SaltyNZ: Even in principle it's almost the worst of both worlds. The disadvantages of a small battery, which still degrades like a pure battery EV, plus the disadvantages of still needing all the regular care and feeding of an internal combustion engine. And for the Prius-type hybrids, a mechanically much more complex transmission as well.

 

Boy, you guys are from the "Glass half empty" camp. Hybrid is the 'best' of both worlds (sort of). At the end of the day, they save petrol by improving ICE efficiency, which is all they were conceived to do in the first place.

 

Hybrid is interim, crossover technology that won't be around for long. Good for people who want to make a positive step but aren't ready to fully take the plunge. In hybrids, slowly the batteries are getting bigger, the ICE smaller and BEV nay-sayers like Toyota are making them plug-in. Eventually the batteries will be huge and the ICE disappear altogether and people will have been eased in BEV technology by stealth.

 

The latest generations of CSV transmission are effectively a hybrid transmission with no battery - it really is on best way to keep an ICE running at its least uneconomical speed. You didn't seriously think these new cars with 8 speed gearboxes actually have 8 gears did you?


1 | ... | 112 | 113 | 114 | 115 | 116 | 117 | 118 | 119 | 120 | 121 | 122 | 123 | 124 | 125 | 126 | 127 | 128 | 129 | 130 | 131 | 132 | ... | 134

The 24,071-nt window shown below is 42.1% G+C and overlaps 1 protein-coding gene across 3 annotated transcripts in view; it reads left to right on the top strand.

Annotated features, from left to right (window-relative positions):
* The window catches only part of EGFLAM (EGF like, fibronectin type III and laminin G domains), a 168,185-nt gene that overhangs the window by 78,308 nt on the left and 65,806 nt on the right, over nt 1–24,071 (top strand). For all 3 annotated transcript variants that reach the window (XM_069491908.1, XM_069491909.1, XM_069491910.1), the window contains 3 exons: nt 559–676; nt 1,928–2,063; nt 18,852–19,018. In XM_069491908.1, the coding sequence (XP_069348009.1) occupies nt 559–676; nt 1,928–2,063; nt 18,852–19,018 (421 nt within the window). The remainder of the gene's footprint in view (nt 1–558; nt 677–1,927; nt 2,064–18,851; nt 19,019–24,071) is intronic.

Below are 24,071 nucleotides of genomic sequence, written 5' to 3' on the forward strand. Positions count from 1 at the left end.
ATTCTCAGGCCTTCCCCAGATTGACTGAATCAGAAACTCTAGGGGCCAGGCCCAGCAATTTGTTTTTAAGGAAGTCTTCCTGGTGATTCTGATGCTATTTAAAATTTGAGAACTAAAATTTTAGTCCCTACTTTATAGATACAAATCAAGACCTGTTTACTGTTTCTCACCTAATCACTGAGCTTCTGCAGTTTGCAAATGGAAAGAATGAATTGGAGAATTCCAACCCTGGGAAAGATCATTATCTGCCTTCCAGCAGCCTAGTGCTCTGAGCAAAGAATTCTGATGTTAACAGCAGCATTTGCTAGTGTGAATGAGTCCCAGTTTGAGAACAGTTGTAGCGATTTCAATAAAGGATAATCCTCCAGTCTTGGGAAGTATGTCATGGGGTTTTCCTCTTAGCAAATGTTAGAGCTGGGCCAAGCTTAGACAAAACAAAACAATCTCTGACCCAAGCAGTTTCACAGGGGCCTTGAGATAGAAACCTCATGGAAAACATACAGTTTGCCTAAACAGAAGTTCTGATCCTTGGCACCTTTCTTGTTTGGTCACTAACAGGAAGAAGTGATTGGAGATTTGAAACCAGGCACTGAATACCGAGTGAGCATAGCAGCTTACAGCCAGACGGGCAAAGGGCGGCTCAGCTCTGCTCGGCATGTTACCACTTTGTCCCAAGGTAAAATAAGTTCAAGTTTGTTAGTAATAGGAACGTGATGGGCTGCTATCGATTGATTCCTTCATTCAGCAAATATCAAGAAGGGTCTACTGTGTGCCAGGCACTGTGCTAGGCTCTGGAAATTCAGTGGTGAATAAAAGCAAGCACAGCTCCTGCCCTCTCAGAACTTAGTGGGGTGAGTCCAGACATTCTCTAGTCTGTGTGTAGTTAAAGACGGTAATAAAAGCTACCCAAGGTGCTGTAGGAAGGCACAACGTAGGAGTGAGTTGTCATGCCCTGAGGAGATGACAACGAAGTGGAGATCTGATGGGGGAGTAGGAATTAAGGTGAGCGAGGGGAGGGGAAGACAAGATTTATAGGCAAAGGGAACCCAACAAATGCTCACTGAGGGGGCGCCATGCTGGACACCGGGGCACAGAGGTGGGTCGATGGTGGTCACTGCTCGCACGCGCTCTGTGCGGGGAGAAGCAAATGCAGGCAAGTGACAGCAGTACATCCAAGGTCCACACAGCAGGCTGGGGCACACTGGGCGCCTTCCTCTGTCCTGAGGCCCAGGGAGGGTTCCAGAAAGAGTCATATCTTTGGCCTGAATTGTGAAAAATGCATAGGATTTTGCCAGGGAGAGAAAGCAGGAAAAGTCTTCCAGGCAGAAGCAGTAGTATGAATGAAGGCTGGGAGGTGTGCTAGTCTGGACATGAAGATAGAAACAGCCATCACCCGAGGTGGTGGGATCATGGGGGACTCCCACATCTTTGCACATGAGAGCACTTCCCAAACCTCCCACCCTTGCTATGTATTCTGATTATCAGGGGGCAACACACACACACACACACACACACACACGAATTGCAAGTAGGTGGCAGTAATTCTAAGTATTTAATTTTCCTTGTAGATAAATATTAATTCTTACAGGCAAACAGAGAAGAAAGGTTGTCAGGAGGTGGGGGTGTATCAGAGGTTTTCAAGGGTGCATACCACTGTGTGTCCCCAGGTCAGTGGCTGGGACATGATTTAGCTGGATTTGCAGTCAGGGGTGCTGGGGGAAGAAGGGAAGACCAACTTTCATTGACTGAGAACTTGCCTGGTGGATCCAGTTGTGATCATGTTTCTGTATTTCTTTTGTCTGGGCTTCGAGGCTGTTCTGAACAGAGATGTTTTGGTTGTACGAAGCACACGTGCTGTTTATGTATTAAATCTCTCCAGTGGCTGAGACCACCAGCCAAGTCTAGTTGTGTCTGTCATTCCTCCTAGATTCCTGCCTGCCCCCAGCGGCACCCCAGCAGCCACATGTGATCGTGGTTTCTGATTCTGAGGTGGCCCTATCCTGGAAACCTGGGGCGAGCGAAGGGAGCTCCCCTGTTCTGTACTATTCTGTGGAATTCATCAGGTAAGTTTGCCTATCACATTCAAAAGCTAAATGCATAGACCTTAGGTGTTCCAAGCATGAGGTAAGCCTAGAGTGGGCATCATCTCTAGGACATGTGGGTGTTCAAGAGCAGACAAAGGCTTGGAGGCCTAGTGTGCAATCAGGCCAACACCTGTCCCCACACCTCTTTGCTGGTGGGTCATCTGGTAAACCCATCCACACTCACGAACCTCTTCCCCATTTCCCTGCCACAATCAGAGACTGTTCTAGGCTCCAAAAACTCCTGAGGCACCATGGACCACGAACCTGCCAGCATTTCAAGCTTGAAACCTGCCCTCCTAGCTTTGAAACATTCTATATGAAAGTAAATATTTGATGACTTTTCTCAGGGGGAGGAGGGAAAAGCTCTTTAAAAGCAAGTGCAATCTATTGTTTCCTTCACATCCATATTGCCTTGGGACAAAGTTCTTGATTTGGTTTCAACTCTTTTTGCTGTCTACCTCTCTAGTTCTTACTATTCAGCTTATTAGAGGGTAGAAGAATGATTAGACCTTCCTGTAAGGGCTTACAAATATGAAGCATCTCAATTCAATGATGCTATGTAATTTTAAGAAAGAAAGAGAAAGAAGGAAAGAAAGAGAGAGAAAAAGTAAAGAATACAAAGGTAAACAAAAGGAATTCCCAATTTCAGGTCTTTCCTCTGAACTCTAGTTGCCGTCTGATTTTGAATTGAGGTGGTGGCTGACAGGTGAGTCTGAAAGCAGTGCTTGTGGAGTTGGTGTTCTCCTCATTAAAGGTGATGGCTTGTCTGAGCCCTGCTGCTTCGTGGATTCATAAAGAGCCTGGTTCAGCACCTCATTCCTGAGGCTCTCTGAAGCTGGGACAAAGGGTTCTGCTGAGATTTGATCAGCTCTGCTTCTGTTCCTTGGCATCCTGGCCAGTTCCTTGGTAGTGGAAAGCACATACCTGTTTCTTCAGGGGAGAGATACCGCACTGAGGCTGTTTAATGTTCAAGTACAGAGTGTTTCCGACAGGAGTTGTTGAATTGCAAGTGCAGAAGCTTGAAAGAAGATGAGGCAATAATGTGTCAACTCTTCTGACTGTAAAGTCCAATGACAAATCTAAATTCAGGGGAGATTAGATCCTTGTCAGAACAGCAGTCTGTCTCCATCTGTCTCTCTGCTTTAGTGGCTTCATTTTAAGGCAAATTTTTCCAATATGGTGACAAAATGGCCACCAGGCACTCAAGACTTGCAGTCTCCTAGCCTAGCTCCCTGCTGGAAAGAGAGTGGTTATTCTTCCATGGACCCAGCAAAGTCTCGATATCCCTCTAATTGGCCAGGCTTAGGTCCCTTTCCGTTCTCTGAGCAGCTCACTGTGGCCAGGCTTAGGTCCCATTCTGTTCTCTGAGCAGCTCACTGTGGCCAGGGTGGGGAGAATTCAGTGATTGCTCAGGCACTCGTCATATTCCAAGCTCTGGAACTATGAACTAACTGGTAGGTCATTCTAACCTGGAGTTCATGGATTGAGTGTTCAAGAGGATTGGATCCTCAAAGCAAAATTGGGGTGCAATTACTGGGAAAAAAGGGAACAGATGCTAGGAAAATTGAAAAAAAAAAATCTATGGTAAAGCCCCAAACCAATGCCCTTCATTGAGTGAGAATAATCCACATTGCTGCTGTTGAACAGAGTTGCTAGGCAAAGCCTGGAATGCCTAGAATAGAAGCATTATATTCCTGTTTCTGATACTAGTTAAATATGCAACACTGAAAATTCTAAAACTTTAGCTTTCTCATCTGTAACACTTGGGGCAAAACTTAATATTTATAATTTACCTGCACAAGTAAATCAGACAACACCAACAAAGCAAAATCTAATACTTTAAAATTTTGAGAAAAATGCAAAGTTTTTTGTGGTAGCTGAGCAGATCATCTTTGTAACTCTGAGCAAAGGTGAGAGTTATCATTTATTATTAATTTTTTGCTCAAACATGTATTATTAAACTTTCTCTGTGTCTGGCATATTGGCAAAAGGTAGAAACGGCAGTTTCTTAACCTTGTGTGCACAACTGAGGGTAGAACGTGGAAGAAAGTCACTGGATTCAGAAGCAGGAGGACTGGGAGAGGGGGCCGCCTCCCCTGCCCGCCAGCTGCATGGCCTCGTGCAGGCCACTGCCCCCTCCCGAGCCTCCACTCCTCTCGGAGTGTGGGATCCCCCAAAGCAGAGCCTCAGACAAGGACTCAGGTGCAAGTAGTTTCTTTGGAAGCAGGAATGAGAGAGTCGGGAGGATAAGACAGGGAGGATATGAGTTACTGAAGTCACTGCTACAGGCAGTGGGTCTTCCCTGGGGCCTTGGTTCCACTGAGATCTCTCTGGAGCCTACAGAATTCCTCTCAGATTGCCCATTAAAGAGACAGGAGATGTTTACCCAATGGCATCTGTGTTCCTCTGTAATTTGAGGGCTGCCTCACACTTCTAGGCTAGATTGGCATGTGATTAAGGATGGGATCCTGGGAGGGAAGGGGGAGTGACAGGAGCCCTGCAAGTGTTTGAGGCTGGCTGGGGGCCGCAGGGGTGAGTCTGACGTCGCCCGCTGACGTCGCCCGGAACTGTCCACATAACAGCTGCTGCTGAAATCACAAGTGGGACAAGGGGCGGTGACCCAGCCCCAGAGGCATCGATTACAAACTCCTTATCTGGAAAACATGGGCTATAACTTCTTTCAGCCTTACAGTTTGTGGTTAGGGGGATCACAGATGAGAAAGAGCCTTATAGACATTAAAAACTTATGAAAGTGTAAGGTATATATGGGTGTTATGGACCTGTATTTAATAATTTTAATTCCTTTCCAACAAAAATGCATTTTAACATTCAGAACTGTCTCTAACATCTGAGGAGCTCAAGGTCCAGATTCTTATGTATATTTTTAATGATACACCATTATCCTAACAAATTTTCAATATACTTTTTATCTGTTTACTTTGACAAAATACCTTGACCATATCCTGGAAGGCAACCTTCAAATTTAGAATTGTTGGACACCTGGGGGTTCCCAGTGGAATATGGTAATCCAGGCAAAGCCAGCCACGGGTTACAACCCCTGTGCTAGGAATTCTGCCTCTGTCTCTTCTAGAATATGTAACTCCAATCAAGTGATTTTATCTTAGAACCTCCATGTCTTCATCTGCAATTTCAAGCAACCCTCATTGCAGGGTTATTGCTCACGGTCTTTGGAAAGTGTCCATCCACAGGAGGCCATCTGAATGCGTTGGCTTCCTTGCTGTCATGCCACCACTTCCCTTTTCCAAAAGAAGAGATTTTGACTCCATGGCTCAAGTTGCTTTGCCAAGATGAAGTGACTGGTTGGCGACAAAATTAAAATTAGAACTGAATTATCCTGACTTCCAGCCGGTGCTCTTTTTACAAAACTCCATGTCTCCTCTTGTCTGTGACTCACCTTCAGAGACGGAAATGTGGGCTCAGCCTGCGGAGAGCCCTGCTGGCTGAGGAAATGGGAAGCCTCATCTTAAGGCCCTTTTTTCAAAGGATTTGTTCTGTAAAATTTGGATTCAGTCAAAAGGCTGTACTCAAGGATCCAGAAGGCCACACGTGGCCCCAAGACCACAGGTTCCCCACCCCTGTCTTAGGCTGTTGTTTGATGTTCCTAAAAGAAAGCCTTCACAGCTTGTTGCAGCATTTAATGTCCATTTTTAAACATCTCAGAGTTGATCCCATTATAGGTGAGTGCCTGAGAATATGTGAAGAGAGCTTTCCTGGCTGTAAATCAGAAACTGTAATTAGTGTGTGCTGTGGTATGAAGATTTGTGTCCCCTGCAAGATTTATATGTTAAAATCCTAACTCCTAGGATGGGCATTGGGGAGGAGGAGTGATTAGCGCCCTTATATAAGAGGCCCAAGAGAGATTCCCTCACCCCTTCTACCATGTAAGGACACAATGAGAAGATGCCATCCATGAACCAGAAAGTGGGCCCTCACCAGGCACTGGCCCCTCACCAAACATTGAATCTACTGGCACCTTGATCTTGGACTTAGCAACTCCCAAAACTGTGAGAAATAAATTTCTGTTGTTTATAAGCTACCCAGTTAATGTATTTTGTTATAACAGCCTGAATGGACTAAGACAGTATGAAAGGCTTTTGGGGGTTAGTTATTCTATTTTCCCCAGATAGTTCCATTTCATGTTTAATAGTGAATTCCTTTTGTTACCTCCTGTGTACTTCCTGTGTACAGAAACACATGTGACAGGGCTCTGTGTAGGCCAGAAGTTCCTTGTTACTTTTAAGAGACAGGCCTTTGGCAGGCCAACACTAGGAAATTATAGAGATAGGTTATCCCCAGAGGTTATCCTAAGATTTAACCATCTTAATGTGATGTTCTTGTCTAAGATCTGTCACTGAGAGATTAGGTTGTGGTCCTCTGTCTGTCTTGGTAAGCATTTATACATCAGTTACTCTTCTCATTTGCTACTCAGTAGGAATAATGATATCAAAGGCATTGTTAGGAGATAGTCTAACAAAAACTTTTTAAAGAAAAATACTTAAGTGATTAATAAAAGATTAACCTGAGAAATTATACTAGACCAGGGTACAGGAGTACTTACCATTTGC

Filter this topic showing only the reply marked as answer View this topic in a long page with up to 500 replies per page Create new topic



Twitter »

Follow us to receive Twitter updates when new discussions are posted in our forums:



Follow us to receive Twitter updates when news items and blogs are posted in our frontpage:



Follow us to receive Twitter updates when tech item prices are listed in our price comparison site:



Geekzone Live »

Try automatic live updates from Geekzone directly in your browser, without refreshing the page, with Geekzone Live now.


Geekzone Live »

Our community of supporters help make Geekzone possible. Click the button below to join them.

Support Geezone on PressPatron



Are you subscribed to our RSS feed? You can download the latest headlines and summaries from our stories directly to your computer or smartphone by using a feed reader.

Alternatively, you can receive a daily email with Geekzone updates.